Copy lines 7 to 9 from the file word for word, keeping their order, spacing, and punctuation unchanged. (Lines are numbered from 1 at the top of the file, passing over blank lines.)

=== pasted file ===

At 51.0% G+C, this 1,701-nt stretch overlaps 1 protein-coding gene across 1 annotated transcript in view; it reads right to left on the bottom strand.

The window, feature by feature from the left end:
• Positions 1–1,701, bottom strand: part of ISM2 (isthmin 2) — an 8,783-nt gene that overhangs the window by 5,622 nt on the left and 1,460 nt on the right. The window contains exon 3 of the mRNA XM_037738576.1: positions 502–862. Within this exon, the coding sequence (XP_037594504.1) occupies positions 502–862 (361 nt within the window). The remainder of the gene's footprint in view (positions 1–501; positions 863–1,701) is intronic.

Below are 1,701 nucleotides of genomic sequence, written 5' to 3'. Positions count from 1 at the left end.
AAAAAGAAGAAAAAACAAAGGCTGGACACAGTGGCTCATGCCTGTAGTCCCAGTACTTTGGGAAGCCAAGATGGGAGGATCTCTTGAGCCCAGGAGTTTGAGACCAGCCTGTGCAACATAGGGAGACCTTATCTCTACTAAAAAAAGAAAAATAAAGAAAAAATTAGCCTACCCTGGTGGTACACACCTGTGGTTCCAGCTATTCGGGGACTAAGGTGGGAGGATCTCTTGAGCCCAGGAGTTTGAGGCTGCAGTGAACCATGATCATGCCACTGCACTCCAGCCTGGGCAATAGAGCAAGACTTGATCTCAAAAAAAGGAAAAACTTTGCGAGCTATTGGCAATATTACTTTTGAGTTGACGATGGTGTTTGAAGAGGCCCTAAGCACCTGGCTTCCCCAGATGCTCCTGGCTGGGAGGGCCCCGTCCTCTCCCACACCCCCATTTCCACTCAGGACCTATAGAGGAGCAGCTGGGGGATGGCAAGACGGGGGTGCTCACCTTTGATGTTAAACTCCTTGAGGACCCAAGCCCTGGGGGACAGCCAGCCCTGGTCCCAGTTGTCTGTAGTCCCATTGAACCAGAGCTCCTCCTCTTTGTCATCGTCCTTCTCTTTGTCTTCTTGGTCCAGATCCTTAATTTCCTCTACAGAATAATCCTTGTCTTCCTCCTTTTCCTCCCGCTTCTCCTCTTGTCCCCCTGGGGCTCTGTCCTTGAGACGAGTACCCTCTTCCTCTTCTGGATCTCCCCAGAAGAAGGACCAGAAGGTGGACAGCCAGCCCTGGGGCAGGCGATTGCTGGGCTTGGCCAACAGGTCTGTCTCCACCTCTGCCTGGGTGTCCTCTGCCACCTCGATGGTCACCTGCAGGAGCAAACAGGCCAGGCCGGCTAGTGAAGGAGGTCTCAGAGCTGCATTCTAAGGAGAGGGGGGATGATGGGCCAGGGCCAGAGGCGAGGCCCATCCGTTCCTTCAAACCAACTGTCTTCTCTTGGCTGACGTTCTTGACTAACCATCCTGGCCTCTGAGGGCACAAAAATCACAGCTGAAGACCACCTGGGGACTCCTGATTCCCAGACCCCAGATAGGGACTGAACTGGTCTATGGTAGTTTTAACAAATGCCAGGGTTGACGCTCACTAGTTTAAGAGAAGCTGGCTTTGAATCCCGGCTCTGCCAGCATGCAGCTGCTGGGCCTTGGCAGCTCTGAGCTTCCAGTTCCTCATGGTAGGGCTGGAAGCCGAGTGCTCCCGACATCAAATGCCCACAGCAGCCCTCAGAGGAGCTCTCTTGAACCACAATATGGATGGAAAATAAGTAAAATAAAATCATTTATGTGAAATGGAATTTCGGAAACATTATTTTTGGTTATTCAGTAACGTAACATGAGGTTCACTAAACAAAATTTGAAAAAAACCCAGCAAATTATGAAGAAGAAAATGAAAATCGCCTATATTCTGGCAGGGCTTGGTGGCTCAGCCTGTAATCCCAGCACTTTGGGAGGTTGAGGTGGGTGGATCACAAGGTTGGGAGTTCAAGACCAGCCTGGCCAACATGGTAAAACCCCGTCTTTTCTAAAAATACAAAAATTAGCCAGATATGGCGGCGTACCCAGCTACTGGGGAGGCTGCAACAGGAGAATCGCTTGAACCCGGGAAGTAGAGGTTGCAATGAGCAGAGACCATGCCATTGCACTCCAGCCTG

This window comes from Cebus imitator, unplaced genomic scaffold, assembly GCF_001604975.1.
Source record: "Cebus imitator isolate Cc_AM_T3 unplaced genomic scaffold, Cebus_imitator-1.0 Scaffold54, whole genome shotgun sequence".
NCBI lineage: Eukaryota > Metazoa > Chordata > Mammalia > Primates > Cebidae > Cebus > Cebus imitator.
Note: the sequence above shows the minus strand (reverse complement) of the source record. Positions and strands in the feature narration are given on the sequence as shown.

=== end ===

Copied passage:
Source record: "Cebus imitator isolate Cc_AM_T3 unplaced genomic scaffold, Cebus_imitator-1.0 Scaffold54, whole genome shotgun sequence".
NCBI lineage: Eukaryota > Metazoa > Chordata > Mammalia > Primates > Cebidae > Cebus > Cebus imitator.
Note: the sequence above shows the minus strand (reverse complement) of the source record. Positions and strands in the feature narration are given on the sequence as shown.